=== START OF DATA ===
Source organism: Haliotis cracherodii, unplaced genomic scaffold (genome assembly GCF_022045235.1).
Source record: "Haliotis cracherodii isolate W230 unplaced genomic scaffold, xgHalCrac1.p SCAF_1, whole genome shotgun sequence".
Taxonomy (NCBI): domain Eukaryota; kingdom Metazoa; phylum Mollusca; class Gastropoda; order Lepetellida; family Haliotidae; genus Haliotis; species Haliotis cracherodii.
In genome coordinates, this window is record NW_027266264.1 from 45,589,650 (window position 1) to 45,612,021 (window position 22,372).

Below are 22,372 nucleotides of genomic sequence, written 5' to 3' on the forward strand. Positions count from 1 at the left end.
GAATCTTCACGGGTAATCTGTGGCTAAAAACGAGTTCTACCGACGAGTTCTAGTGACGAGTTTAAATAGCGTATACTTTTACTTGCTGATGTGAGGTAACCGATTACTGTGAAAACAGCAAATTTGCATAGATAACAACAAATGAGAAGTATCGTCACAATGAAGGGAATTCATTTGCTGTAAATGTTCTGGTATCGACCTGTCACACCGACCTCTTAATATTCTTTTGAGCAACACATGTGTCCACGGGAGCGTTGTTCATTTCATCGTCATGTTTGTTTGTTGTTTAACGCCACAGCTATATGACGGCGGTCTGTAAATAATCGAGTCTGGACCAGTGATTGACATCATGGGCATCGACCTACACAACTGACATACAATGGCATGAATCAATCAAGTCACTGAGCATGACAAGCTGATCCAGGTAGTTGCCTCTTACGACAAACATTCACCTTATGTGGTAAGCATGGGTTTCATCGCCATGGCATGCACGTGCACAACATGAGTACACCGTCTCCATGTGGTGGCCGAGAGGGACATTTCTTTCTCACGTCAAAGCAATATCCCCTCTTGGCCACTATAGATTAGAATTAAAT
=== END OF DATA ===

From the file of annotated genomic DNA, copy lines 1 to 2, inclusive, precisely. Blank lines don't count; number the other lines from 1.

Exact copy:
Source organism: Haliotis cracherodii, unplaced genomic scaffold (genome assembly GCF_022045235.1).
Source record: "Haliotis cracherodii isolate W230 unplaced genomic scaffold, xgHalCrac1.p SCAF_1, whole genome shotgun sequence".